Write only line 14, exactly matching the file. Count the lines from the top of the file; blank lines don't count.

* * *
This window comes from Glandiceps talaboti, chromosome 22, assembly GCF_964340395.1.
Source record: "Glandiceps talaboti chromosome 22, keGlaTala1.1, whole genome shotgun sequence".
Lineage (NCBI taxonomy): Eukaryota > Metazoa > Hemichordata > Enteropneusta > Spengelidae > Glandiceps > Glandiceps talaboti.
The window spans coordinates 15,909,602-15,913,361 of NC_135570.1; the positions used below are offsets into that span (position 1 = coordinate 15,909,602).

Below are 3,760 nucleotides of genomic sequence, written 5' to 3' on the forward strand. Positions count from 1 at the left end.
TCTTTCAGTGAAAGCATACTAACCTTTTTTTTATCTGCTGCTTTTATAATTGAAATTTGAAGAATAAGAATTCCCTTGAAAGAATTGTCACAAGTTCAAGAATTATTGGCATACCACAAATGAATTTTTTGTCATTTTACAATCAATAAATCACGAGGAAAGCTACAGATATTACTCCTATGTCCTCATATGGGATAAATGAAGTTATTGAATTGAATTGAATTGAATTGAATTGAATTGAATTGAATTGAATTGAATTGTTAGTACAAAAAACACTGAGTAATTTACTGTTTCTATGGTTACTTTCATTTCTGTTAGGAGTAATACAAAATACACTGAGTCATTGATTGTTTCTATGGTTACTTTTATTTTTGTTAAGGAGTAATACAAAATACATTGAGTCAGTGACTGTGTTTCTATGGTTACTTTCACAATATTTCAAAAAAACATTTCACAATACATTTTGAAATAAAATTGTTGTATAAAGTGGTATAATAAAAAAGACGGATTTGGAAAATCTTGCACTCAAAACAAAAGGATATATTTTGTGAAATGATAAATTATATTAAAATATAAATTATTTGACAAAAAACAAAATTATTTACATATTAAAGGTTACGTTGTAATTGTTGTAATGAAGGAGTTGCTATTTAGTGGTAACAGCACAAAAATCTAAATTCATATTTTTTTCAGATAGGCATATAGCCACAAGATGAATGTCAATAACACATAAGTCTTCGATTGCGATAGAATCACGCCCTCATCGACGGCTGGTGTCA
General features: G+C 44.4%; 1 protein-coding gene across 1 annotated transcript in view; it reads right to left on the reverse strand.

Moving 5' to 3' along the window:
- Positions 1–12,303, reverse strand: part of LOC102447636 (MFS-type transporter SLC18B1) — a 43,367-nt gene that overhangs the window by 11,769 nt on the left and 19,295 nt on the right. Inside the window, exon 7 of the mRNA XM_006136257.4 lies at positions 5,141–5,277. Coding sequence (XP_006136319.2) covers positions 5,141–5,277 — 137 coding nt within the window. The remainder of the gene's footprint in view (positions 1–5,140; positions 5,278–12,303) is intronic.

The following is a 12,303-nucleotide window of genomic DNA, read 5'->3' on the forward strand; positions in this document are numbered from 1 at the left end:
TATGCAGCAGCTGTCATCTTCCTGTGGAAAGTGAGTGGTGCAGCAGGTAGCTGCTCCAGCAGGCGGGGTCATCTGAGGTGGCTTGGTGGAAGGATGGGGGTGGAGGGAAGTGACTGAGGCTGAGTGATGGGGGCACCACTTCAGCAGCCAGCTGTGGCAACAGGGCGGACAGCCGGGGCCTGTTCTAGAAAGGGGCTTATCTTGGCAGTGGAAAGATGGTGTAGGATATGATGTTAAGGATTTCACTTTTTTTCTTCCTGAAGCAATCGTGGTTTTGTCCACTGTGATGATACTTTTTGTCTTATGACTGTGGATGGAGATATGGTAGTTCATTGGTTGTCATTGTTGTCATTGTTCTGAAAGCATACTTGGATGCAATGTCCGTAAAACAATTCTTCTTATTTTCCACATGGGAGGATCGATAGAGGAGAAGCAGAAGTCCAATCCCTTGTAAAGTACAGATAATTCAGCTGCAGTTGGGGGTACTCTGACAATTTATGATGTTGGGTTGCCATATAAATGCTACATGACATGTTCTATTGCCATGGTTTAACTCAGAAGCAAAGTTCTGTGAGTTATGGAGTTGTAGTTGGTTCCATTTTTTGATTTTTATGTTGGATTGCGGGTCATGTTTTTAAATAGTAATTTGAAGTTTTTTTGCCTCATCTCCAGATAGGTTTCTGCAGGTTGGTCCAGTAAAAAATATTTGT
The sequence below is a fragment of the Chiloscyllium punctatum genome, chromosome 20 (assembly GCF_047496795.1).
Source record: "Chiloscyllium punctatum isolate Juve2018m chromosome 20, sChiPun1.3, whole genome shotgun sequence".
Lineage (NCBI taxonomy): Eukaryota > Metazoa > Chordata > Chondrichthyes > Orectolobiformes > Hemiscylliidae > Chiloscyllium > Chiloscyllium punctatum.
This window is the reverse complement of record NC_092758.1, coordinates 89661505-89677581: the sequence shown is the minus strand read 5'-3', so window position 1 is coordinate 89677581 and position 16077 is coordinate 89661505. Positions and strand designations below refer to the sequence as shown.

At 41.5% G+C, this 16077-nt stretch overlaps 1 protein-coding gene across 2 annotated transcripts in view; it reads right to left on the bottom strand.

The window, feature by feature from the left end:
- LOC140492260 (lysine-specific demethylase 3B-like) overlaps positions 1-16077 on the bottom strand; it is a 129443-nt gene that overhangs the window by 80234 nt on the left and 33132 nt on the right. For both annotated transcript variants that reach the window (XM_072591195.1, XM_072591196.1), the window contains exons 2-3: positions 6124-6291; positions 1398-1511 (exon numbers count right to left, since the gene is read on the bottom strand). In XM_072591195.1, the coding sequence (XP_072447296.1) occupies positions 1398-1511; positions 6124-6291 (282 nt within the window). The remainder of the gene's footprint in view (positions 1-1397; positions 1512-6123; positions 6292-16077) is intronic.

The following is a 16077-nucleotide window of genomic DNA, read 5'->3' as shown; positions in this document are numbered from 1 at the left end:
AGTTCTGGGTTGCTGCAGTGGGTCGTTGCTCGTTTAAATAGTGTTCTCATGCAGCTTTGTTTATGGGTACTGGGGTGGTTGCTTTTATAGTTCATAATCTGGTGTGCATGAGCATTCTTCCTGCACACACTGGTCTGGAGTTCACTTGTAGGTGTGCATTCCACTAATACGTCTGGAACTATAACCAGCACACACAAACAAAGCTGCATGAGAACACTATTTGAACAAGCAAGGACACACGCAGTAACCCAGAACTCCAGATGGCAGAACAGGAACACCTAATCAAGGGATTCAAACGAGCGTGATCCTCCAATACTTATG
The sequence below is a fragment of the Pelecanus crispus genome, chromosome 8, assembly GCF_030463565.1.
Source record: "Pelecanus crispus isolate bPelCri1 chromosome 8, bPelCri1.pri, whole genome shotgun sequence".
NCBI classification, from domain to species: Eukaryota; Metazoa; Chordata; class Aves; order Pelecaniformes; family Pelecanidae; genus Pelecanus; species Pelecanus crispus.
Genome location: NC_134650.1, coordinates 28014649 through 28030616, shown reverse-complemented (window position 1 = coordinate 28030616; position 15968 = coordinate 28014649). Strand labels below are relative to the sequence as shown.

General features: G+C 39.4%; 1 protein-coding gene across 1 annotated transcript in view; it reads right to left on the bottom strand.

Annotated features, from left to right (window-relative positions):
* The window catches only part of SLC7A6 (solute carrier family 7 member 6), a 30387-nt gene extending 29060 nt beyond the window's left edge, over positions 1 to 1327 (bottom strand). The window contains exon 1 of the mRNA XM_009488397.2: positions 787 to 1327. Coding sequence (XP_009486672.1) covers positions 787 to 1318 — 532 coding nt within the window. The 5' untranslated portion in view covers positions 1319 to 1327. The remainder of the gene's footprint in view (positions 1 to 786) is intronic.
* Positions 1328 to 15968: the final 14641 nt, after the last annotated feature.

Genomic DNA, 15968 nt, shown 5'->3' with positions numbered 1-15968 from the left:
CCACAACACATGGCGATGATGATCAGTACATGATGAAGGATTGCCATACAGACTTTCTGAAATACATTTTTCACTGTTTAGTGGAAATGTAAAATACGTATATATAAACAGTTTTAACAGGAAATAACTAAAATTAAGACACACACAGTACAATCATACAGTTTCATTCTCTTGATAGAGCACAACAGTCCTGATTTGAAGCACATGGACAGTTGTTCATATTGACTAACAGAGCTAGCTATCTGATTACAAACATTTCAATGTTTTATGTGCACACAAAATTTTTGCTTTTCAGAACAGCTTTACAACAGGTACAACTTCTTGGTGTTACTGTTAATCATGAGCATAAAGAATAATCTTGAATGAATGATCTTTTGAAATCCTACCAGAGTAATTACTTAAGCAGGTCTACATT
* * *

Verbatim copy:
Lineage (NCBI taxonomy): Eukaryota > Metazoa > Chordata > Chondrichthyes > Orectolobiformes > Hemiscylliidae > Chiloscyllium > Chiloscyllium punctatum.